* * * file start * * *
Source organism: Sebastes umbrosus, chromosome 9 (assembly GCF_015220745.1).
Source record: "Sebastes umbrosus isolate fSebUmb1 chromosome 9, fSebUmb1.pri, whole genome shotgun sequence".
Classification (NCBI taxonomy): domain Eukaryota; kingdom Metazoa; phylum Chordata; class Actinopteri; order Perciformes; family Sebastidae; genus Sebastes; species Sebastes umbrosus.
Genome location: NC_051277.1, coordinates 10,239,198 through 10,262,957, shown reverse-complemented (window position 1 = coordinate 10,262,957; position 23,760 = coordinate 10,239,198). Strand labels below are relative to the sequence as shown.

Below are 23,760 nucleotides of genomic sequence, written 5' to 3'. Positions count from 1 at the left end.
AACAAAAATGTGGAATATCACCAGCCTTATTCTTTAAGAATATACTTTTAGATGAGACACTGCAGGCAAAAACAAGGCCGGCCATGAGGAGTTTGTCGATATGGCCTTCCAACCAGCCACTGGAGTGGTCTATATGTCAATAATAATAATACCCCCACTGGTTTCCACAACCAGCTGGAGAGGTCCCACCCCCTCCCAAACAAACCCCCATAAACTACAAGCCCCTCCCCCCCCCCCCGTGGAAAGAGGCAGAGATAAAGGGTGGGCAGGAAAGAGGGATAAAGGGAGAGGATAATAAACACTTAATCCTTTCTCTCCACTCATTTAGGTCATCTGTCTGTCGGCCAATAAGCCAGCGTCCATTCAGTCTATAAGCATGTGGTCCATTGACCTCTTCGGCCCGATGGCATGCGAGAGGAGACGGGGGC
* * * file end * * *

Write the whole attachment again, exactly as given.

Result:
Source organism: Sebastes umbrosus, chromosome 9 (assembly GCF_015220745.1).
Source record: "Sebastes umbrosus isolate fSebUmb1 chromosome 9, fSebUmb1.pri, whole genome shotgun sequence".
Classification (NCBI taxonomy): domain Eukaryota; kingdom Metazoa; phylum Chordata; class Actinopteri; order Perciformes; family Sebastidae; genus Sebastes; species Sebastes umbrosus.
Genome location: NC_051277.1, coordinates 10,239,198 through 10,262,957, shown reverse-complemented (window position 1 = coordinate 10,262,957; position 23,760 = coordinate 10,239,198). Strand labels below are relative to the sequence as shown.

Below are 23,760 nucleotides of genomic sequence, written 5' to 3'. Positions count from 1 at the left end.
AACAAAAATGTGGAATATCACCAGCCTTATTCTTTAAGAATATACTTTTAGATGAGACACTGCAGGCAAAAACAAGGCCGGCCATGAGGAGTTTGTCGATATGGCCTTCCAACCAGCCACTGGAGTGGTCTATATGTCAATAATAATAATACCCCCACTGGTTTCCACAACCAGCTGGAGAGGTCCCACCCCCTCCCAAACAAACCCCCATAAACTACAAGCCCCTCCCCCCCCCCCCGTGGAAAGAGGCAGAGATAAAGGGTGGGCAGGAAAGAGGGATAAAGGGAGAGGATAATAAACACTTAATCCTTTCTCTCCACTCATTTAGGTCATCTGTCTGTCGGCCAATAAGCCAGCGTCCATTCAGTCTATAAGCATGTGGTCCATTGACCTCTTCGGCCCGATGGCATGCGAGAGGAGACGGGGGC